One of my previous books, The L.M. Montgomery Reader, Volume 3: A Legacy in Review, contains the full text of almost 400 reviews of the twenty-four books Montgomery published within her lifetime, excerpts from dozens more, and a narrative overview of reviews of an additional twenty-four books attributed to Montgomery and published between 1960 and 2013. Although I blogged quite a bit about reviews around the time I was putting this book together, once it was published in 2015 I was ready to move on to something else. Not surprisingly given that I’ve continued to comb through newspapers and magazines looking for Montgomery’s short stories, poems, and miscellaneous pieces since then, I do come across new book reviews periodically. Normally when that happens I just update my master list and file them away on my hard drive, but this week I decided to post some reviews I’ve come across recently because one of them echoes my recent blog post about Montgomery and Jane Austen.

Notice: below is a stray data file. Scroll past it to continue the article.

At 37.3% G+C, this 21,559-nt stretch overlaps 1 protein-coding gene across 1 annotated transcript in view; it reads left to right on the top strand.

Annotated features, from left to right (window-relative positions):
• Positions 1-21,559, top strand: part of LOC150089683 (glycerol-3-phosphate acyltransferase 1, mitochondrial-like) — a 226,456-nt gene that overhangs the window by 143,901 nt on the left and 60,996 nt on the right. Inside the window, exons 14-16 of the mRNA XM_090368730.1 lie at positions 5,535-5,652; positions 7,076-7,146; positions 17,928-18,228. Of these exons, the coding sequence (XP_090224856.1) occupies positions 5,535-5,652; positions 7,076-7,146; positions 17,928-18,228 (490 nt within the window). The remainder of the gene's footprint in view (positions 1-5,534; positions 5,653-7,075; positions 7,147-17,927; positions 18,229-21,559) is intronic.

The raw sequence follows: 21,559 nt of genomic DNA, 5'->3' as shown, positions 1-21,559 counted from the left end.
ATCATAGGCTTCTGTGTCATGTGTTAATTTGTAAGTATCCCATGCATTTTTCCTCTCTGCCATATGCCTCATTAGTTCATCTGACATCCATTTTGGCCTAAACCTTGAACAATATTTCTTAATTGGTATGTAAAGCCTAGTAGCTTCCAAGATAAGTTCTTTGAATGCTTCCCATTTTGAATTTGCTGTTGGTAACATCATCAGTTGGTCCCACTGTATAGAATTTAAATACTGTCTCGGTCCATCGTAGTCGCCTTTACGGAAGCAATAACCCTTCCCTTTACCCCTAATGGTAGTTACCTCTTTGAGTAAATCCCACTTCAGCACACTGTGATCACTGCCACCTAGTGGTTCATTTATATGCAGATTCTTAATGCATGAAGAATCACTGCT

Here are four reviews in total of three books that Montgomery published at the height of her career—or, strictly speaking, of two books that Montgomery published at the height of her career and of one book that her unscrupulous first publisher manipulated her into publishing around this time.
First, a review of Rainbow Valley that appeared in the 1 January 1920 issue of Farmers’ Magazine, published out of Toronto:
The light deftness of literary touch which is the gift of L.M. Montgomery is something that even a Jane Austen might almost envy, for she has the power of setting before us the events and people of everyday life in a typical Canadian community, and of showing us with a fine, sympathetic insight the humor, the beauty and the pathos of what might have passed by us as commonplace or unworthy of attention.
“Rainbow Valley” is peopled with children whose pranks upset the serenity of the “even tenor of the way,” but in whose boisterousness there is nothing of downright wickedness.